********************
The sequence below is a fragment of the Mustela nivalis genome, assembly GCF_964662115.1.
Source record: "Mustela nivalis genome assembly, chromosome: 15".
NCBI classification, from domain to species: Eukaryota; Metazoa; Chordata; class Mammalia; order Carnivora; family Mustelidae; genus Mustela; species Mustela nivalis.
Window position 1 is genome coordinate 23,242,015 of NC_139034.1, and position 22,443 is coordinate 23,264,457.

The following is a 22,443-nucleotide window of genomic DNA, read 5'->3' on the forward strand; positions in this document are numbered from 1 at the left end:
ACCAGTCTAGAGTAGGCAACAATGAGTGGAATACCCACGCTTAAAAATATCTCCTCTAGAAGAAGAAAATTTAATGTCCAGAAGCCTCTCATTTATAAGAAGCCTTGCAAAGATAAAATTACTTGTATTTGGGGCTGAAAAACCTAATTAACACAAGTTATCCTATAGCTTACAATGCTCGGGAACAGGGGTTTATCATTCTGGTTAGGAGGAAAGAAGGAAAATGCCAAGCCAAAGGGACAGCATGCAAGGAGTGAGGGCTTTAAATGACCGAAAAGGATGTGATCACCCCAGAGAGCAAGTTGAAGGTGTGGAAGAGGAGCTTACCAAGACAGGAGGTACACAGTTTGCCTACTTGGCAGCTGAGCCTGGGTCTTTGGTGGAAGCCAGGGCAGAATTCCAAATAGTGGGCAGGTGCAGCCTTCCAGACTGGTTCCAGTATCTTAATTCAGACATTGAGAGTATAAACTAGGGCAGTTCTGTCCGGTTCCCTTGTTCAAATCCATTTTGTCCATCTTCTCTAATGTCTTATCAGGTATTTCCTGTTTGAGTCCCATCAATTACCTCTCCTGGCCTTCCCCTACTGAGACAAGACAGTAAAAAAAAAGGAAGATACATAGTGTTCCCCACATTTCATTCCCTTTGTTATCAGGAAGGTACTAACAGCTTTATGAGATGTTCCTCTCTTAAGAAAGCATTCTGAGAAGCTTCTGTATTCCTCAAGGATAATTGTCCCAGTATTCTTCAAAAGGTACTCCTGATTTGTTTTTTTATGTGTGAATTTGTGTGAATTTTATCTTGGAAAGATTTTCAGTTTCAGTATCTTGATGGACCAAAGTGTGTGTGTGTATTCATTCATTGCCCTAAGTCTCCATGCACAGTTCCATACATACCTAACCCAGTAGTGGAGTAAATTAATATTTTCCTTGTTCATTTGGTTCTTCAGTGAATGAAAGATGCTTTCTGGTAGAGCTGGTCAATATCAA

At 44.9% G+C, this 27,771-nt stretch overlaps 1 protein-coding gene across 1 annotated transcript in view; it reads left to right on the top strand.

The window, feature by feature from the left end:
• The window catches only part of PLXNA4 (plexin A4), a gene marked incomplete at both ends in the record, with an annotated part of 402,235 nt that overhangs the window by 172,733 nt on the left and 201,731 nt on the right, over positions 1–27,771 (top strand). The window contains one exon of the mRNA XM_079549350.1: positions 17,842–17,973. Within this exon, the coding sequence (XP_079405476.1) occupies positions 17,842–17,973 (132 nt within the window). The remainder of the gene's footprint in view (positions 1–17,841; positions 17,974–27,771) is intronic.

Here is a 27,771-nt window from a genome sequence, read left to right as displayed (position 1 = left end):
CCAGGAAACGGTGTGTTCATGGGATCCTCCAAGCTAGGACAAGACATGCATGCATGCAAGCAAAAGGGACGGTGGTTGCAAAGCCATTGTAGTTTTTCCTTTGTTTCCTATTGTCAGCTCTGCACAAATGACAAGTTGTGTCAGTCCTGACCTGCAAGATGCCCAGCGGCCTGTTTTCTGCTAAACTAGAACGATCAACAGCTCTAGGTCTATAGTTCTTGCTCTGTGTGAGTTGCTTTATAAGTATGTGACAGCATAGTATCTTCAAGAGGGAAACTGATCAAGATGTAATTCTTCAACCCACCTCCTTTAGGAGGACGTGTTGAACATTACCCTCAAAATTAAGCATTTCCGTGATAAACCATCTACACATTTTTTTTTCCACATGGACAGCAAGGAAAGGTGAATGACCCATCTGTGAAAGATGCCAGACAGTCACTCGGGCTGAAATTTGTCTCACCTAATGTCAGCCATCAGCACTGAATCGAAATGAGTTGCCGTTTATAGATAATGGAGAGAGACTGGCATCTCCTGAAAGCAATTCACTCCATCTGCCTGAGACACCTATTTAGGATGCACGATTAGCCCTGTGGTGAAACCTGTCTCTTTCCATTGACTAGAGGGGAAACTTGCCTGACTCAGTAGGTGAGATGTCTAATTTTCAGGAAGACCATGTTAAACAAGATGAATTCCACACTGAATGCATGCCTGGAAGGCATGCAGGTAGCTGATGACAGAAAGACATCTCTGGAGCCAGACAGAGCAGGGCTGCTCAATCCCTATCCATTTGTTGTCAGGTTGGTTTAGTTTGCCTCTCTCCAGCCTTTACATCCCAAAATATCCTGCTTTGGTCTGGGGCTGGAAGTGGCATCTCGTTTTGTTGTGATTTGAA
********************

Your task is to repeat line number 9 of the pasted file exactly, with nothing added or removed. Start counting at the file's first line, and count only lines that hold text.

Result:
• The window catches only part of PLXNA4 (plexin A4), a gene marked incomplete at both ends in the record, with an annotated part of 402,235 nt that overhangs the window by 172,733 nt on the left and 201,731 nt on the right, over positions 1–27,771 (top strand). The window contains one exon of the mRNA XM_079549350.1: positions 17,842–17,973. Within this exon, the coding sequence (XP_079405476.1) occupies positions 17,842–17,973 (132 nt within the window). The remainder of the gene's footprint in view (positions 1–17,841; positions 17,974–27,771) is intronic.